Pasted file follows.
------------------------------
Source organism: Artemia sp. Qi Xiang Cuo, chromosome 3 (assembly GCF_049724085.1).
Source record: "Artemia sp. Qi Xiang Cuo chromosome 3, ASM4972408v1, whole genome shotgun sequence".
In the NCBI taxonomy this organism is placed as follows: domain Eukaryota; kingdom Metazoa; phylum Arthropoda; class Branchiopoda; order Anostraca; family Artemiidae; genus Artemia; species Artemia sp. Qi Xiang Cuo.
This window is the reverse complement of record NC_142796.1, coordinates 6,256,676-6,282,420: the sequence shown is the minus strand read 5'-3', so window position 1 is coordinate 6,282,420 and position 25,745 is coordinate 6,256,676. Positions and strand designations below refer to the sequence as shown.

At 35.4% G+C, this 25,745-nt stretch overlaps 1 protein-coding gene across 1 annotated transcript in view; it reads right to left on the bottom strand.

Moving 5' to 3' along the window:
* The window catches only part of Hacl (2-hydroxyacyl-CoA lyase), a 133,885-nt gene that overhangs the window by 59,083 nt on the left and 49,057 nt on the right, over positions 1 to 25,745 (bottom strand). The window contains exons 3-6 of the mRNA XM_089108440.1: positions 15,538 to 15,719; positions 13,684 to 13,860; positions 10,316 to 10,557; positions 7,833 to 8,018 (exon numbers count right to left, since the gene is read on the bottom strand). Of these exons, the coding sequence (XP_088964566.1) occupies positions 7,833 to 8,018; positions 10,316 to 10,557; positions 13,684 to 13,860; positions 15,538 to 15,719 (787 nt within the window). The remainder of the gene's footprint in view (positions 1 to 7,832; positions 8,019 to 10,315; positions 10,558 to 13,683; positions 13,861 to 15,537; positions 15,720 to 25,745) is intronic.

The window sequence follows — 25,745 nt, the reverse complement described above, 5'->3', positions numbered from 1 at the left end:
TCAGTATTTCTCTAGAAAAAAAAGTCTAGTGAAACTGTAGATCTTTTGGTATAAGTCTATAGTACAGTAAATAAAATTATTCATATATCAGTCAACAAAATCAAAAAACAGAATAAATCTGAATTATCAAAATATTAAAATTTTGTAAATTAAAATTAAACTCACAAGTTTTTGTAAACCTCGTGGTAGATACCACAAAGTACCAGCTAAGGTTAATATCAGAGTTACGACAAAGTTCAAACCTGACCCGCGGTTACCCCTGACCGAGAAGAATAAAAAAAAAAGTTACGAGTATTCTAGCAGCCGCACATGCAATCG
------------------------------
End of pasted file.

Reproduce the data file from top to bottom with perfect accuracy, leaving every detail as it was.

Source organism: Artemia sp. Qi Xiang Cuo, chromosome 3 (assembly GCF_049724085.1).
Source record: "Artemia sp. Qi Xiang Cuo chromosome 3, ASM4972408v1, whole genome shotgun sequence".
In the NCBI taxonomy this organism is placed as follows: domain Eukaryota; kingdom Metazoa; phylum Arthropoda; class Branchiopoda; order Anostraca; family Artemiidae; genus Artemia; species Artemia sp. Qi Xiang Cuo.
This window is the reverse complement of record NC_142796.1, coordinates 6,256,676-6,282,420: the sequence shown is the minus strand read 5'-3', so window position 1 is coordinate 6,282,420 and position 25,745 is coordinate 6,256,676. Positions and strand designations below refer to the sequence as shown.

At 35.4% G+C, this 25,745-nt stretch overlaps 1 protein-coding gene across 1 annotated transcript in view; it reads right to left on the bottom strand.

Moving 5' to 3' along the window:
* The window catches only part of Hacl (2-hydroxyacyl-CoA lyase), a 133,885-nt gene that overhangs the window by 59,083 nt on the left and 49,057 nt on the right, over positions 1 to 25,745 (bottom strand). The window contains exons 3-6 of the mRNA XM_089108440.1: positions 15,538 to 15,719; positions 13,684 to 13,860; positions 10,316 to 10,557; positions 7,833 to 8,018 (exon numbers count right to left, since the gene is read on the bottom strand). Of these exons, the coding sequence (XP_088964566.1) occupies positions 7,833 to 8,018; positions 10,316 to 10,557; positions 13,684 to 13,860; positions 15,538 to 15,719 (787 nt within the window). The remainder of the gene's footprint in view (positions 1 to 7,832; positions 8,019 to 10,315; positions 10,558 to 13,683; positions 13,861 to 15,537; positions 15,720 to 25,745) is intronic.

The window sequence follows — 25,745 nt, the reverse complement described above, 5'->3', positions numbered from 1 at the left end:
TCAGTATTTCTCTAGAAAAAAAAGTCTAGTGAAACTGTAGATCTTTTGGTATAAGTCTATAGTACAGTAAATAAAATTATTCATATATCAGTCAACAAAATCAAAAAACAGAATAAATCTGAATTATCAAAATATTAAAATTTTGTAAATTAAAATTAAACTCACAAGTTTTTGTAAACCTCGTGGTAGATACCACAAAGTACCAGCTAAGGTTAATATCAGAGTTACGACAAAGTTCAAACCTGACCCGCGGTTACCCCTGACCGAGAAGAATAAAAAAAAAAGTTACGAGTATTCTAGCAGCCGCACATGCAATCG